Bilateral male breast cancer is very rare, and the incidence is reported to be only 1.5% to 2% of all male breast cancers. The incidence of metachronous breast cancer is higher than that of synchronous breast cancer [6
]. Literature reviews on synchronous bilateral male breast cancer, using PubMed until August 2011, were performed, and 24 cases were searched [3
]. Sporadic single case reports of synchronous bilateral male breast cancer, associated with male potential hypogonadism, hyperprolactinemia, hormonal therapy due to prostate cancer, long standing gynecomastia, and chromosomal abnormality (XXY or 45,X/46,XY mosaic karyotype), have been reported [8
The most common presenting symptoms of male breast cancer are a painless lump, bloody nipple discharge, and nipple retraction. The most common sign of breast cancer in men is a firm, non-tender mass located in the subareolar area. Nipple discharge is more common in malignant rather than benign disease in men [4
Various risk factors for male breast cancer have been identified, including familial and genetic factors (BRCA2), radiation exposure, Klinefelter's syndrome (47, XXY), hormonal imbalance, obesity, and testicular disease (undescended testis, orchitis, orchectomy) [1
]. About 4% to 16% of male breast cancers are reported to be associated with BRCA2 mutation in population-based series [4
]. However, the role of BRCA1 mutation has not been clearly defined with regard to male breast cancer. Chromosomal studies revealed a normal male karyotype of 46XY, and genetic analyses for BRCA1/2 genes were normal in the case of our subject.
Undescended testis has been investigated as a risk factor for male breast cancer. According to one report, there is a 12-fold increased risk of breast cancer in patients with undescended testis [8
]. This may be the result of a hormonal imbalance caused by testicular dysfunction [12
]. Unilateral undescended testis usually does not induce abnormal level of LH and FSH due to compensatory growth of the remaining gonad [13
]. The elevated gonadotropin level in this case may have been due to hypogonadism caused by testicular dysfunction. Other testicular disorders, including mump orchitis, orchiectomy and testicular injury, have also been mentioned as risk factors for male breast cancer [12
Obesity in postmenopausal women and men has been considered a risk factor for breast cancer, due to conversion of testosterone to estradiol and androstenedione to estrone in peripheral adipose tissue. Several studies indicate that mean estradiol levels were higher in male breast cancer patients than in controls [1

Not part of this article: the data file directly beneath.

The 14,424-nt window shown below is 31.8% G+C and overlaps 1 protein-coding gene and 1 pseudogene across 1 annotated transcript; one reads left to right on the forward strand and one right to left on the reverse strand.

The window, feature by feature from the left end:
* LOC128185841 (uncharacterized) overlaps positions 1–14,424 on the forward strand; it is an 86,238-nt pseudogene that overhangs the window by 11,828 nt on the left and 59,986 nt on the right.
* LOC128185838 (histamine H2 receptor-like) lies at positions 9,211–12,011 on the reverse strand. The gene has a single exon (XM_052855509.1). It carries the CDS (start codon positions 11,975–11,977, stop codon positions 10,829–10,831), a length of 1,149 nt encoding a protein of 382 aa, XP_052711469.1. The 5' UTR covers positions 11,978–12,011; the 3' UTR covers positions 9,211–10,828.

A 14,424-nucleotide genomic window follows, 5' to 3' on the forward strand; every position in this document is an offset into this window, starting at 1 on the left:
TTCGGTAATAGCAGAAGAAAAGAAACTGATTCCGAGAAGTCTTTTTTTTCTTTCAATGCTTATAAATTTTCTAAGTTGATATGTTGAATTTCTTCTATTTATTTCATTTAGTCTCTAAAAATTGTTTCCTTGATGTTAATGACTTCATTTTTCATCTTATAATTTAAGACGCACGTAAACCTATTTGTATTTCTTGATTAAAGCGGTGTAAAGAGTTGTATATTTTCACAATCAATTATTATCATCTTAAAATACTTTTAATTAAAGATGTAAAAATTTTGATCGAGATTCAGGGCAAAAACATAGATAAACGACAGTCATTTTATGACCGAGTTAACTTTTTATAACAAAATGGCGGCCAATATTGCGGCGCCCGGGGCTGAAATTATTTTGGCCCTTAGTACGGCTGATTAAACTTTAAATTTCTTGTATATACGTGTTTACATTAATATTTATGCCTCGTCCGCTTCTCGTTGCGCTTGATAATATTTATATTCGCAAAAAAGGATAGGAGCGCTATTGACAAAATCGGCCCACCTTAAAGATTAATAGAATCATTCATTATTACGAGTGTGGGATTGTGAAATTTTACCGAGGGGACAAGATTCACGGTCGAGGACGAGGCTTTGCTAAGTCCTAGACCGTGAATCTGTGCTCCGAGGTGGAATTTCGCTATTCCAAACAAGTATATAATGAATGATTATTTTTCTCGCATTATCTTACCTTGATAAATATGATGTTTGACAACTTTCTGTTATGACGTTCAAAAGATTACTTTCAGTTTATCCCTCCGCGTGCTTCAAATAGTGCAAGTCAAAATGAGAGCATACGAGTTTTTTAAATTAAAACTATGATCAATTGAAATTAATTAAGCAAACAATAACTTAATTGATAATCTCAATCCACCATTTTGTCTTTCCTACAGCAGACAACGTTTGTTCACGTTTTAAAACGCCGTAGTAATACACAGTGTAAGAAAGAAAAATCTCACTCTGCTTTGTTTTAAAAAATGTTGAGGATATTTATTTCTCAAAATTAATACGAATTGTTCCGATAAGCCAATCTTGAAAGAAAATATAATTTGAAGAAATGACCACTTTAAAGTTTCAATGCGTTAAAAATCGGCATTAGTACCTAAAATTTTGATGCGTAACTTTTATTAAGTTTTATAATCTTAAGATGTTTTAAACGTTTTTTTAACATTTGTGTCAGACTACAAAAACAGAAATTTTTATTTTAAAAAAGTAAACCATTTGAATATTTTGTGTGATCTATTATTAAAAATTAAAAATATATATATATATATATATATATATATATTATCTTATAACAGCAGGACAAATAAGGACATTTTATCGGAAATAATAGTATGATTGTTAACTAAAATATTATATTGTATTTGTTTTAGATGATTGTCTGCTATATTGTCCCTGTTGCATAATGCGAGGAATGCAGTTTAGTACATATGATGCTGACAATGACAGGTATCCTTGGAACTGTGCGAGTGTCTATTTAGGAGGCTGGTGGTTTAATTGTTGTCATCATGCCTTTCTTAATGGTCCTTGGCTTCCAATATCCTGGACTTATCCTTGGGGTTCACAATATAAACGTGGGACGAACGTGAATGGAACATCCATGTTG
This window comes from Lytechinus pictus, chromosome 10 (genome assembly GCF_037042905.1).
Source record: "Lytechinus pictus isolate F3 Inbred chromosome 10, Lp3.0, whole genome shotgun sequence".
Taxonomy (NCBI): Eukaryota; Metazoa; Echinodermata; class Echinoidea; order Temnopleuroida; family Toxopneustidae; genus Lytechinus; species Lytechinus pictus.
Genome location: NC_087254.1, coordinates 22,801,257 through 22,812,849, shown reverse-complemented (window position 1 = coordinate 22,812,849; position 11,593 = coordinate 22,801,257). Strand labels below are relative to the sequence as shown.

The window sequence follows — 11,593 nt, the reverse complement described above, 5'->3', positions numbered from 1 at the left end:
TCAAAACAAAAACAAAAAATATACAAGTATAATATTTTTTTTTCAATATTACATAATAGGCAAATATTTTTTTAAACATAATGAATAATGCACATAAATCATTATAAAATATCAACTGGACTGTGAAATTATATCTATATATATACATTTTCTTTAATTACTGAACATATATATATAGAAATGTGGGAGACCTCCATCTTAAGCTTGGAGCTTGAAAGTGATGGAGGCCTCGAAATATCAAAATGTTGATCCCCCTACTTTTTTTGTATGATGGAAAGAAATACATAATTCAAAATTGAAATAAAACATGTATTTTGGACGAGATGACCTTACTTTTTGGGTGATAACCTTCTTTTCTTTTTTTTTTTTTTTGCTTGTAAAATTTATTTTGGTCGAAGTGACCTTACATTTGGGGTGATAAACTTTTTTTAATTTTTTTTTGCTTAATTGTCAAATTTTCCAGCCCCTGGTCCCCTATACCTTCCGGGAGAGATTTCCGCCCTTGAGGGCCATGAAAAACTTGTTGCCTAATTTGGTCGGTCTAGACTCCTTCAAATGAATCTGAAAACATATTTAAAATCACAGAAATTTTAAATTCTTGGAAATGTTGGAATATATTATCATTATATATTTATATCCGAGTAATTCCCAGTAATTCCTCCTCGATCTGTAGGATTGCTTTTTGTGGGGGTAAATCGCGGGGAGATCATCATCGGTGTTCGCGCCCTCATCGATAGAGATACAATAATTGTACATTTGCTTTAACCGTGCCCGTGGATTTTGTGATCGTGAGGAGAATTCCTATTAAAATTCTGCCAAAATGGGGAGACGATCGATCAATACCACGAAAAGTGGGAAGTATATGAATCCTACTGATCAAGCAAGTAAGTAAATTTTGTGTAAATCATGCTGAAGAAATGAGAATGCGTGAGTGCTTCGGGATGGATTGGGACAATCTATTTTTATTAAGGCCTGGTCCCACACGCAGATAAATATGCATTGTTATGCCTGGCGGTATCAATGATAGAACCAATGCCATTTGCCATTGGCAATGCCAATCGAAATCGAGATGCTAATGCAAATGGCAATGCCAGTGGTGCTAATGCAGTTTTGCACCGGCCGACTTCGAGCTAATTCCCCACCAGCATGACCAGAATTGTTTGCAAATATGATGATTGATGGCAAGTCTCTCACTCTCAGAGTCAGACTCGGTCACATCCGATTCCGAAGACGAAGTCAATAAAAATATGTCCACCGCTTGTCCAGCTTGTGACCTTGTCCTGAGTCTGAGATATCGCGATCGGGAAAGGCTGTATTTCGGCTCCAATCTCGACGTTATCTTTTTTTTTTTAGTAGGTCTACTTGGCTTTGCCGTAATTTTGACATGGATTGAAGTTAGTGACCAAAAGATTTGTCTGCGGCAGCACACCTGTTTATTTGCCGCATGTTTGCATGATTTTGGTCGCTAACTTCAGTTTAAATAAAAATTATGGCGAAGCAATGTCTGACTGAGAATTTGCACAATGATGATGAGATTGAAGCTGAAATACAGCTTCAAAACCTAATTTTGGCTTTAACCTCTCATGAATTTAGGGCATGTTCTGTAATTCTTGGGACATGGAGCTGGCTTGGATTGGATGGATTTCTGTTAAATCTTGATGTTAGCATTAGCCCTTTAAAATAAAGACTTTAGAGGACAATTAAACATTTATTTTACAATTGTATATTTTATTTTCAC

]. The slightly elevated level of estrogen in this case might be attributed to the patient's mildly increased BMI. However, we cannot conclude that bilateral breast cancer developed due to this hormonal imbalance.
Accessory breasts, or polymastia, occur in 0.4% to 6% of females and 1% to 3% of males [14
]. A case of bilateral accessory breasts in the axilla, with nipples, in a male patient with bilateral synchronous breast cancer has not been described before. The clinical significance of accessory breasts in male breast cancer is unknown.
Male breast cancer is more prone to test positive for hormonal receptors, but less likely to show c-erbB-2 over-expression [15
]. Of the 24 cases of bilateral synchronous male breast cancer reported in the literature, 20 cases, including our case, were analyzed for hormonal receptors and c-erbB-2 status. The hormonal receptor (ER or PR) was positive in 14 out of 16 cases (87.5%), while c-erbB-2 was negative in all of the 7 cases that were analyzed [3
]. Unilateral and bilateral breast cancer in men showed similar hormonal status [4
]. There is no data comparing the outcomes of male breast cancer with regard to differences between unilateral and bilateral cases.
In conclusion, the rarity of bilateral breast cancer in men often makes us overlook the importance of examination of the contralateral breast. We should take into account the possibility of synchronous breast cancer in male breast cancer patients, especially in patients with an undescended testis and elevated estrogen levels. A thorough physical examination is recommended in such cases.